The Green Party has selected the brother of the US Democratic senator, Bernie Sanders, as their candidate to run in David Cameron’s old seat in the forthcoming Witney and West Oxfordshire by-election.
Larry Sanders, 82, is the Green Party’s health spokesperson and has lived in Oxford since 1969. An experienced local councillor, he been enjoying a burst of unexpected fame off the back of his brother’s high-profile, if ultimately unsuccessful, bid for the US presidency.
Cited by his brother as a defining political influence, Sanders gave a speech at the American Democratic Convention in July which moved the former presidential candidate to tears, the moment captured on camera then went viral.
“It’s true that I have got all this publicity because of him [Bernie] and I now feel more energised,” he said. “The more votes we get the better, of course, but this is an opportunity for people to hear what the Green Party is saying both locally and nationally.”
Sanders last ran as a candidate in the neighbouring Oxford West and Abingdon constituency in 2015, where he finished fifth. He doesn’t expect the result in Witney to be much different — the party gained a mere five per cent of the vote in 2015 — but plans to use it as an opportunity to highlight issues around the NHS and social care.
“The NHS is going downhill rapidly and it’s hard to get the message through,” he said, describing the battle between the junior doctors and the government over the threatened imposition of new contracts as a “political scam.”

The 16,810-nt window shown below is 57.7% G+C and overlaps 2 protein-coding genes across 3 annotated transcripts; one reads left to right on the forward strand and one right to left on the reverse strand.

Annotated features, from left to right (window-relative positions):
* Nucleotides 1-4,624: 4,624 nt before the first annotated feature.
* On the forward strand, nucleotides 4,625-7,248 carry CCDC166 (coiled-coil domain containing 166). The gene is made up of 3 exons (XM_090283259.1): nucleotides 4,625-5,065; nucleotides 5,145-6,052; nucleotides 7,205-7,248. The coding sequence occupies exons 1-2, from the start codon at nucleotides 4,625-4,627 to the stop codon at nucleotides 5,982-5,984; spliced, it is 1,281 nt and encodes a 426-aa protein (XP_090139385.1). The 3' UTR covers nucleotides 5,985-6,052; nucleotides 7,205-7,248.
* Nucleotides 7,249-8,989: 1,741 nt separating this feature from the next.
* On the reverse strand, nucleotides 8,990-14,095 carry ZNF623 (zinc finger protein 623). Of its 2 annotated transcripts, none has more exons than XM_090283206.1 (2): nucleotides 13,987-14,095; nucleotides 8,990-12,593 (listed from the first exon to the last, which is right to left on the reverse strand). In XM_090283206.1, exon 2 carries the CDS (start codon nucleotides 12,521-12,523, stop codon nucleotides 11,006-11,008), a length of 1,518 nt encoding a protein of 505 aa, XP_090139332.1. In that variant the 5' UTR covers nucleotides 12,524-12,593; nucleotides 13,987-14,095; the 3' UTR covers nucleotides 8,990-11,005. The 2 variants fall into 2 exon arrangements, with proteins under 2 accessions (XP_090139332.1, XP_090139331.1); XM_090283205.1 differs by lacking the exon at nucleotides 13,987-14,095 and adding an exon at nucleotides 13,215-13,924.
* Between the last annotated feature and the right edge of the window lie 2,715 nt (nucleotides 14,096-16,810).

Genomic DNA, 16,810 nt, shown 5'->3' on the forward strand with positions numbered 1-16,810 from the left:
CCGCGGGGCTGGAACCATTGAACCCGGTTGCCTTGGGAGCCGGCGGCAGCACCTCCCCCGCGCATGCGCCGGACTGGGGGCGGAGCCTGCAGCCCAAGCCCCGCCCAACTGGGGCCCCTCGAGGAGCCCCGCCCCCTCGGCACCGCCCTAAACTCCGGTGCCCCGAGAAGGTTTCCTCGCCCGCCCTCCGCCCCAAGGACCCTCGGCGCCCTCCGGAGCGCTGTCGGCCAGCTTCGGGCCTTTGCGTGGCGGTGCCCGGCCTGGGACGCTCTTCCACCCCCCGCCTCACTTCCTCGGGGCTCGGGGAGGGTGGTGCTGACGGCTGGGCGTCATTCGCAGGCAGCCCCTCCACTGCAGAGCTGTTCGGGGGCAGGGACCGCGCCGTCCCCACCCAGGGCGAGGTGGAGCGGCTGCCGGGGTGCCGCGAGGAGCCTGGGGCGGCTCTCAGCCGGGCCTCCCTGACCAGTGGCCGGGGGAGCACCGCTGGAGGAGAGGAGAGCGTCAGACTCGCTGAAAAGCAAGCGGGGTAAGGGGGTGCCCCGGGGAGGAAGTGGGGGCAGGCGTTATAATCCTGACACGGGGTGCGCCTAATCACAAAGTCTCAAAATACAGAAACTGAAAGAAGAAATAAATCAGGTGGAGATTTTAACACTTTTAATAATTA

“Jeremy Hunt is doing cheap politics, there are cuts coming to local services all over the country, so they created this fantasy of a seven-day NHS to stop people talking about the cuts. There’s not enough funding in the system to support a seven-day service so there is no happy solution — the junior doctors say the NHS will be worse off under the new system, and it’s bad for patients if the doctors strike. Everyone seems to be advising the doctors on what they should do, but hardly anybody is putting pressure on Hunt, so that what I intend to do everywhere I get a chance to be heard.”
Bernie is unlikely to make an appearance on the campaign trail for his older brother— he’s a bit busy finishing a book, campaigning for Hillary Clinton and supporting around 100 candidates in the US elections through his new political organisation Our Revolution. But, there is a chance he might make a virtual appearance to help drum up interest in his brother’s candidacy.
“During my last campaign [in 2015] he Skyped in his from his office. He said nice things about me and answered questions from audience. We will see if we can do something similar but as a foreign politician he’s probably not allowed to say which candidate he supports even if it’s his brother.”
Sanders faces a tough struggle against the Conservative candidate, Robert Courts, 37, a barrister who lives in the area and has served as West Oxfordshire District Councillor since 2014. The Conservatives currently boasts a majority of 25,000 in the seat and Sanders admits he will have to work hard to even keep his party’s deposit. “The Conservatives are good at fielding glossy men in suits in Witney and he [Courts] can lose a lot of vote without having to work very much, but I will do my best to land a few punches.”